His experiences with students, most of whom were still very young, led Melanchthon to devote more attention to establishing and improving schools. He also wrote a "Handbüchlein, wie man Kinder zur Schrift und Lehre halten soll," which deals with elementary education.

Philipp Melanchthon (1577) by Baltasar JenichenOriginal Source: Stiftung Luthergedenkstätten in Sachsen-Anhalt

The engraving shows Melanchthon at work. The flat desk, the inkwell, and the small pen in his hand provide a realistic view of how science was done in practice in Melanchthon's day.

Philipp Melanchthon (1526) by Albrecht DürerOriginal Source: Stiftung Luthergedenkstätten in Sachsen-Anhalt

The memory of a person is also shaped by his or her pictorial representation. This great work of art by Albrecht Dürer marked the beginning of a series of portraits of Melanchthon made for public, private use as well as commercial purposes. Dürer's engraving was made in Nuremberg, where Melanchthon sat for him.

Melanchthon and his mother (1817) by Johann Michael VolzOriginal Source: Stiftung Luthergedenkstätten in Sachsen-Anhalt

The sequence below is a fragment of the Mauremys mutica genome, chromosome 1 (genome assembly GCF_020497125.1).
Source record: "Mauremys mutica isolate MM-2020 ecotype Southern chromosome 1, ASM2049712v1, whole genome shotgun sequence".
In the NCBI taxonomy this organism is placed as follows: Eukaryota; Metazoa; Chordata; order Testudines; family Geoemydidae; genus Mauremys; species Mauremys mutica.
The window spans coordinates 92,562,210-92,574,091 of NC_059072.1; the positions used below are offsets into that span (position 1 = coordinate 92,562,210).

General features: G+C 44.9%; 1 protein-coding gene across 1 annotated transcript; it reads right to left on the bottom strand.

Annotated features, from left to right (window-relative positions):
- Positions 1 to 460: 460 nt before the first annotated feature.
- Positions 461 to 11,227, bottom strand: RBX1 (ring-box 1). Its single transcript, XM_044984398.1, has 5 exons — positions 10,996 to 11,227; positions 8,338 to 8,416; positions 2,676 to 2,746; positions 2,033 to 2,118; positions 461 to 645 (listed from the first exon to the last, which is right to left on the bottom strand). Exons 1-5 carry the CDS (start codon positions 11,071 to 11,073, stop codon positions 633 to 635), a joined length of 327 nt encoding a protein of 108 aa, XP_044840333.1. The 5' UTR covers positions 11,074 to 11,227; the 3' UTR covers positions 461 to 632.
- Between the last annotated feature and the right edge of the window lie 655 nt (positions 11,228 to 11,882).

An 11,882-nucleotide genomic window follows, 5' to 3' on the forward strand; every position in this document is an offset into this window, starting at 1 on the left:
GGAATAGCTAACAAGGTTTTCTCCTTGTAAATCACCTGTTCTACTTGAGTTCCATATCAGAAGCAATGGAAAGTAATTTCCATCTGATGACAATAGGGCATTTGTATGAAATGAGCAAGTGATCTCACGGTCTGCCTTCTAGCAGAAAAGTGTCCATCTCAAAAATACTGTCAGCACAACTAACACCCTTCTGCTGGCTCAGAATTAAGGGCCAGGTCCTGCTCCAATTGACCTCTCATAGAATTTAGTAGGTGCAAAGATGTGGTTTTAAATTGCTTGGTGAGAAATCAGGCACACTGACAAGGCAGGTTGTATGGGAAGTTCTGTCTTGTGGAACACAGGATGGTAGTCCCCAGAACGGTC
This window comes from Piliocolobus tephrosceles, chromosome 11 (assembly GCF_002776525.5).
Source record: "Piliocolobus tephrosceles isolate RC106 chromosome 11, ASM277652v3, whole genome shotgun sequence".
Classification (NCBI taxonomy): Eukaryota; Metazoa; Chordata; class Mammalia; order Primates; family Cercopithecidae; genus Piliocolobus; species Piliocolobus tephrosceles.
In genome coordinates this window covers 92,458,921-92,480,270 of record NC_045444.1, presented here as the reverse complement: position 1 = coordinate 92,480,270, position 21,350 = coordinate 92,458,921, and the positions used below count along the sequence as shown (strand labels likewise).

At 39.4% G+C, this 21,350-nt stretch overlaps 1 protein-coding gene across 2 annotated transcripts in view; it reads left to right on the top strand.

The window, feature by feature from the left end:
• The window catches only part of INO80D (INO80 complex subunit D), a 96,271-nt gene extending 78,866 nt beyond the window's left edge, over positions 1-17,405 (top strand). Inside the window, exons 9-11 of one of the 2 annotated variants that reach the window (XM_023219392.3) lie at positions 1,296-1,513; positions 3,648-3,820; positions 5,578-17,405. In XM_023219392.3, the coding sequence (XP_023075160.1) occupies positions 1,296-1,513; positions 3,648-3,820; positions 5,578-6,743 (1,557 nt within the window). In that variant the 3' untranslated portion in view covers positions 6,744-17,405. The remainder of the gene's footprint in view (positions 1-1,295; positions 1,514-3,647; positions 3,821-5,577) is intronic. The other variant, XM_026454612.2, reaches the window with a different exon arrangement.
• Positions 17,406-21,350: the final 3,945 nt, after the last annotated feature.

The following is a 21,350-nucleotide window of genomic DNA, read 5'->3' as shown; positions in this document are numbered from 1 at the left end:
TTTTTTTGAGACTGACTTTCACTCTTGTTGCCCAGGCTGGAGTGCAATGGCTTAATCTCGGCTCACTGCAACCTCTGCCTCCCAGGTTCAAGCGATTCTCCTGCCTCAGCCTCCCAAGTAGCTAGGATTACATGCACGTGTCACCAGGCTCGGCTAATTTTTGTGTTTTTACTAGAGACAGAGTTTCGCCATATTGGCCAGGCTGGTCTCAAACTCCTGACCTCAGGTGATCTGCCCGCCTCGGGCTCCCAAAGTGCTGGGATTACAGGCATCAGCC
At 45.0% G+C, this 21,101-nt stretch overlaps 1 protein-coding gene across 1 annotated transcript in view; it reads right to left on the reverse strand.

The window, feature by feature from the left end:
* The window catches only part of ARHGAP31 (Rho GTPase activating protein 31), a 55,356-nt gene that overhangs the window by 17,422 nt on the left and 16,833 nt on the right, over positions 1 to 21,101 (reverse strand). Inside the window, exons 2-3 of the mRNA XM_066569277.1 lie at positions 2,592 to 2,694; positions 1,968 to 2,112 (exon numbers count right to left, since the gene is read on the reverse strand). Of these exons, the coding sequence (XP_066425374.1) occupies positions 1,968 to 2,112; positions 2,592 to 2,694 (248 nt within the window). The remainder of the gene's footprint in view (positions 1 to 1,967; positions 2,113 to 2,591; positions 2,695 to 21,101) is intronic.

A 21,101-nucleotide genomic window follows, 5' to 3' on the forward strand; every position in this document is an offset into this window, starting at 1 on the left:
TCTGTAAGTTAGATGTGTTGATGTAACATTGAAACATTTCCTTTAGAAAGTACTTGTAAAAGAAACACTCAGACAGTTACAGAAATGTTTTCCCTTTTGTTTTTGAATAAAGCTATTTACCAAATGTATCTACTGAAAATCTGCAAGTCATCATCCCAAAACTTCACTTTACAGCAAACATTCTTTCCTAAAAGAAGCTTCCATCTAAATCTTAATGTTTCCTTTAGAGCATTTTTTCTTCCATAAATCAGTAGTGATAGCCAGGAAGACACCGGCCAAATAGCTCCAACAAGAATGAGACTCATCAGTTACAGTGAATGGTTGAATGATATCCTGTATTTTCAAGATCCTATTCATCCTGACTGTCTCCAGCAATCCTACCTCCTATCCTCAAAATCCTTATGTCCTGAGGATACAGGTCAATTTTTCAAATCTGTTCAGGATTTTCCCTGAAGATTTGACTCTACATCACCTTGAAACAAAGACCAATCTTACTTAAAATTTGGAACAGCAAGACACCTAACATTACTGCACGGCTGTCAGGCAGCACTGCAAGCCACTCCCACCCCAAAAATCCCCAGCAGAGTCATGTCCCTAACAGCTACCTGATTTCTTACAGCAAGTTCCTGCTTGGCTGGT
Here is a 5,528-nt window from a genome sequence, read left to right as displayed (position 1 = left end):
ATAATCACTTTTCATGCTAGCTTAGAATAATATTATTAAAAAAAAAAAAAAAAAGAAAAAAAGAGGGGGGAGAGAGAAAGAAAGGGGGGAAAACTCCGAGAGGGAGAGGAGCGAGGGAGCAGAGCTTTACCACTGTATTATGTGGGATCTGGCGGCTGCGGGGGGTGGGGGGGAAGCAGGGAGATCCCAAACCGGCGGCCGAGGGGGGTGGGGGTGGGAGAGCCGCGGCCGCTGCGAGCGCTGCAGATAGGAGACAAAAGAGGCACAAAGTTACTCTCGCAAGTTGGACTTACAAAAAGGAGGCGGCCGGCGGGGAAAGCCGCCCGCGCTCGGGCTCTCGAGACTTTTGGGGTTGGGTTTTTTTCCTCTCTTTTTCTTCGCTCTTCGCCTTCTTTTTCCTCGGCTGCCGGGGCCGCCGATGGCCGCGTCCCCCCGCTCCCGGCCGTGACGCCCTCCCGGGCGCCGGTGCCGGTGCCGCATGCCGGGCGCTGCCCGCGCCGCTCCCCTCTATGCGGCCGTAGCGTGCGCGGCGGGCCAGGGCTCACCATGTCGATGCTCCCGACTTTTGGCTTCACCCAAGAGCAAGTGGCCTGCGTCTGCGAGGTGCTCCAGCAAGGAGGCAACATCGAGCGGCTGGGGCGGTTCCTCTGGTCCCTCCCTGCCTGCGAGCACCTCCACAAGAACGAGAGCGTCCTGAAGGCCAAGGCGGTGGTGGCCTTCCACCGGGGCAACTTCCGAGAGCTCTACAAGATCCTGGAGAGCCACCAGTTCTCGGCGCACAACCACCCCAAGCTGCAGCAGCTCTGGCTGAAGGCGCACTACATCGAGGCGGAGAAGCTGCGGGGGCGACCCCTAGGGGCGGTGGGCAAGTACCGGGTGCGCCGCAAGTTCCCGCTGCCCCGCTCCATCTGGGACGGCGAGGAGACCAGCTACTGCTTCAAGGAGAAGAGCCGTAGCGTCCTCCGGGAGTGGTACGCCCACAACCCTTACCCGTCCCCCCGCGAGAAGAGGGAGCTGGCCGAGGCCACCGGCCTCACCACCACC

Another of the few testimonies from Melanchthon's biography: the picture shows the scholar with his mother. He visited her in 1529 on his way back from the Imperial Diet in Speyer.

Wall covering (2013) by Staatliche Textil- und Gobelinmanufaktur Halle GmbHOriginal Source: Stiftung Luthergedenkstätten in Sachsen-Anhalt

When Friedrich Oswald Kuhn was commissioned at the end of the 19th century to refurnish Melanchthon's study and death chamber according to old models, he found holes at regular intervals on the wall during the survey. He interpreted them as remnants of a textile wall covering and had corresponding textiles made. During restoration in 2012, these were found to be in poor condition, so only one panel was restored. For a second, this copy was made.